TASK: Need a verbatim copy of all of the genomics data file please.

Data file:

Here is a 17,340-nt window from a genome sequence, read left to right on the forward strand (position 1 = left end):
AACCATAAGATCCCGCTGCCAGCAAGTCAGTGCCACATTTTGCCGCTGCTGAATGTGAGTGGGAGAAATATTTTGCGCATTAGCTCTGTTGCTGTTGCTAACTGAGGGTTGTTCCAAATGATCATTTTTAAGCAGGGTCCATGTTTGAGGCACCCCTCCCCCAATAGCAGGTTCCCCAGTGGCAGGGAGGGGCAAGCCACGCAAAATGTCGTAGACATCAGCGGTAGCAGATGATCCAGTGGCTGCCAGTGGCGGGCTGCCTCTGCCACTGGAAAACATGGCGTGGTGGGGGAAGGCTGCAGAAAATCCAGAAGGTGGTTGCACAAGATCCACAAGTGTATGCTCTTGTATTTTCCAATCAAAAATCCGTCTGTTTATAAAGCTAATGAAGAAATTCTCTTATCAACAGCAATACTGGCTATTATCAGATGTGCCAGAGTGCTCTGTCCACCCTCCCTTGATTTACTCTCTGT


Here is a 17,340-nt window from a genome sequence, read left to right on the forward strand (position 1 = left end):
AACCATAAGATCCCGCTGCCAGCAAGTCAGTGCCACATTTTGCCGCTGCTGAATGTGAGTGGGAGAAATATTTTGCGCATTAGCTCTGTTGCTGTTGCTAACTGAGGGTTGTTCCAAATGATCATTTTTAAGCAGGGTCCATGTTTGAGGCACCCCTCCCCCAATAGCAGGTTCCCCAGTGGCAGGGAGGGGCAAGCCACGCAAAATGTCGTAGACATCAGCGGTAGCAGATGATCCAGTGGCTGCCAGTGGCGGGCTGCCTCTGCCACTGGAAAACATGGCGTGGTGGGGGAAGGCTGCAGAAAATCCAGAAGGTGGTTGCACAAGATCCACAAGTGTATGCTCTTGTATTTTCCAATCAAAAATCCGTCTGTTTATAAAGCTAATGAAGAAATTCTCTTATCAACAGCAATACTGGCTATTATCAGATGTGCCAGAGTGCTCTGTCCACCCTCCCTTGATTTACTCTCTGT